"The opportunity to do better seems extraordinary," says Bill Haney, president of the Boston-based prefab design company, Blu Homes. "Other countries do better. The average footprint and the amount of space and energy costs for the average family of the same income in Europe is dramatically lower. Other countries make a lot of their housing in factories, so they are able to use fewer materials and be much more efficient— so they don't have big waste. In Finland, about 70% of the houses are built in factories before they get to the site. In the United States, it's more like 0.7%."

The Sunset Breezehouse, codesigned by Kaufmann and Sunset magazine, blurs the line between inside and outside living.

Point & Counterpoint:

The Cost of Going Green & Prefab

Does préfabrication make green houses more affordable? BuildingGreen associate editor Allyson Wendt asked this question in 2007 when she was working on a feature article on the topic. Back then, the answer was "not quite yet." Here's what she has to say today.

More than a year later, the answer still seems to be "not quite yet," at least according to Chad Ludeman, developer of the 100K house in Philadelphia, in an article on the green building blog, www.jetsongreen.com.

He argues that most of the modernist houses could be site-built for less money; that overengineering in the prefab industry makes the less-waste argument specious; that long waiting lists for prefab homes make time savings irrelevant; and the green aspects of prefab rest largely on the "no waste" element.

Ludeman's arguments are good ones, especially as the majority of the industry stands right now. If green features— superinsulation, benign materials and finishes, and energy-and water-efficient appliances and fixtures—aren't standard, prefabrication doesn't offer many cost benefits over site-built homes, since prefabrication depends on volume to realize its claimed benefits. Most companies producing modernist, green, or modernist-green prefabs are still small and don't yet have enough volume to significantly lower material and labor costs. For larger companies, green features mean modifications to their stock plans, which means extra expense.

Ludeman suggests a semi-custom approach with prefabricated components and custom, local finishing—an approach many production builders already use for large developments. Adjusting this approach for infill development would be a great idea. There are several companies out there that mix and match prefabricated components in custom and semi-custom structures.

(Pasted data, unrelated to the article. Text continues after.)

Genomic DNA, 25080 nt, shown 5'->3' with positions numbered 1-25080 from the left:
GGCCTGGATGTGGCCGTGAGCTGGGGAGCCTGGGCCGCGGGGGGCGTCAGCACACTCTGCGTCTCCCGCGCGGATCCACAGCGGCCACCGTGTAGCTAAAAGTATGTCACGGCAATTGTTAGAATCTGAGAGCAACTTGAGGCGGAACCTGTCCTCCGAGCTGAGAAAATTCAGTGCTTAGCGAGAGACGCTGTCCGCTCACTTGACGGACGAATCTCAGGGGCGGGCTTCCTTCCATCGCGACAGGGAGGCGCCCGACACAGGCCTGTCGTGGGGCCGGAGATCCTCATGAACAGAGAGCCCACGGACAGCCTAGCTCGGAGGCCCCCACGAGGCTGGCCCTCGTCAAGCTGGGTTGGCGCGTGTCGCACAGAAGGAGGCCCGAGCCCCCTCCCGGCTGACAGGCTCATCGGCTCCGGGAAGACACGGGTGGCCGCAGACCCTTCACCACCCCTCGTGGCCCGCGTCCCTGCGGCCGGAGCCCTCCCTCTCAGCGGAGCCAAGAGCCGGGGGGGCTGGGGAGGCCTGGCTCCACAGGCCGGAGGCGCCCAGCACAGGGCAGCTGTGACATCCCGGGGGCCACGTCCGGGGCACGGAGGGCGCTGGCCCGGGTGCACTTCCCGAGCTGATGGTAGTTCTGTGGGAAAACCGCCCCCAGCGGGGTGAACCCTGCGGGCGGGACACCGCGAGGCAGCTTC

However, environmentally speaking, the jury is still out, and the potential benefits of prefab green (worker transportation, site impacts, etc.) go far beyond the waste reductions.

Unlike Ludeman, I'm not ready to give up on prefabrication just yet. I still think there's promise in the idea of prefabricated green, especially in the mainstream and affordable housing markets. As for green modernist housing, the benefits of prefabrication may never come through for such a relatively small market.

As an industry insider in the modular home business, Blu Homes' Maura McCarthy says she agrees that conventional prefab companies are not outperforming site-built homes. But, she points out, smart prefab companies have the opportunity to do a lot better.

"If you take the scale efficiencies of manufactured homes, and introduce products like spray foam insulation," says McCarthy, "all of a sudden you are providing spray foam at half the cost of spray foam provided on-site by a skilled subcontractor. This kind of 'scale' logic also holds true for a number of other functions, like the fabrication of countertops made of new, green materials, prefab components like kitchen/bath/utility pods, etc. Moreover, prefab companies have more possibility for innovation given their indoor facilities and opportunity to do research on new technologies."

As for the waste issue, she fully disagrees that the waste in prefab building is comparable to that for site-built homes. "My experience is that most prefab companies produce at least 50% less waste than normal construction. And although you can certainly hire someone to come and haul away the huge garbage bins of waste that you see at every single site-built construction site, the amount of waste in factory versus site-built homes is just not comparable. There are a host of reasons for this, including precise volume purchasing by factories, better storage areas (i.e., not out in the rain) that keep materials protected, and so on. Prefab manufacturers may have gotten a few things wrong, but less waste is not one of them in my opinion."